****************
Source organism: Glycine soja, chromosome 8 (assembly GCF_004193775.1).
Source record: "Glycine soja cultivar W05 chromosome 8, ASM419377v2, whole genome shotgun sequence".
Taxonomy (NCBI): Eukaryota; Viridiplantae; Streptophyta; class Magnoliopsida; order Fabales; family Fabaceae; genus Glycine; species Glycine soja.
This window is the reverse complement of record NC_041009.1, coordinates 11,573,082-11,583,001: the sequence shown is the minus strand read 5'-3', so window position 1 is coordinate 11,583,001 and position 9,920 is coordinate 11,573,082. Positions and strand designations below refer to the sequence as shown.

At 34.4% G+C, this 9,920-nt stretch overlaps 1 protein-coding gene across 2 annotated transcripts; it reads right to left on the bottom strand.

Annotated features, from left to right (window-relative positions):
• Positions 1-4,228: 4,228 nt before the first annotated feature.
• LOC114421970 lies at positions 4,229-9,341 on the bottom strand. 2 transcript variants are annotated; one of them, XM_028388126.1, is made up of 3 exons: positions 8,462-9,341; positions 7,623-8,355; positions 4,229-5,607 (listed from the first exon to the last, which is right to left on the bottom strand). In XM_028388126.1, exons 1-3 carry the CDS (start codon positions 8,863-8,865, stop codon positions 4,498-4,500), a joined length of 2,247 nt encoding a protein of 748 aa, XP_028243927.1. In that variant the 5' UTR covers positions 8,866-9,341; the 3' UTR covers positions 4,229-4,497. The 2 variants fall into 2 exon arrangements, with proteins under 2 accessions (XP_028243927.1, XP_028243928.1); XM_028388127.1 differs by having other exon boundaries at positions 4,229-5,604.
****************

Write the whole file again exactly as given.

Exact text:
Source organism: Glycine soja, chromosome 8 (assembly GCF_004193775.1).
Source record: "Glycine soja cultivar W05 chromosome 8, ASM419377v2, whole genome shotgun sequence".
Taxonomy (NCBI): Eukaryota; Viridiplantae; Streptophyta; class Magnoliopsida; order Fabales; family Fabaceae; genus Glycine; species Glycine soja.
This window is the reverse complement of record NC_041009.1, coordinates 11,573,082-11,583,001: the sequence shown is the minus strand read 5'-3', so window position 1 is coordinate 11,583,001 and position 9,920 is coordinate 11,573,082. Positions and strand designations below refer to the sequence as shown.

At 34.4% G+C, this 9,920-nt stretch overlaps 1 protein-coding gene across 2 annotated transcripts; it reads right to left on the bottom strand.

Annotated features, from left to right (window-relative positions):
• Positions 1-4,228: 4,228 nt before the first annotated feature.
• LOC114421970 lies at positions 4,229-9,341 on the bottom strand. 2 transcript variants are annotated; one of them, XM_028388126.1, is made up of 3 exons: positions 8,462-9,341; positions 7,623-8,355; positions 4,229-5,607 (listed from the first exon to the last, which is right to left on the bottom strand). In XM_028388126.1, exons 1-3 carry the CDS (start codon positions 8,863-8,865, stop codon positions 4,498-4,500), a joined length of 2,247 nt encoding a protein of 748 aa, XP_028243927.1. In that variant the 5' UTR covers positions 8,866-9,341; the 3' UTR covers positions 4,229-4,497. The 2 variants fall into 2 exon arrangements, with proteins under 2 accessions (XP_028243927.1, XP_028243928.1); XM_028388127.1 differs by having other exon boundaries at positions 4,229-5,604.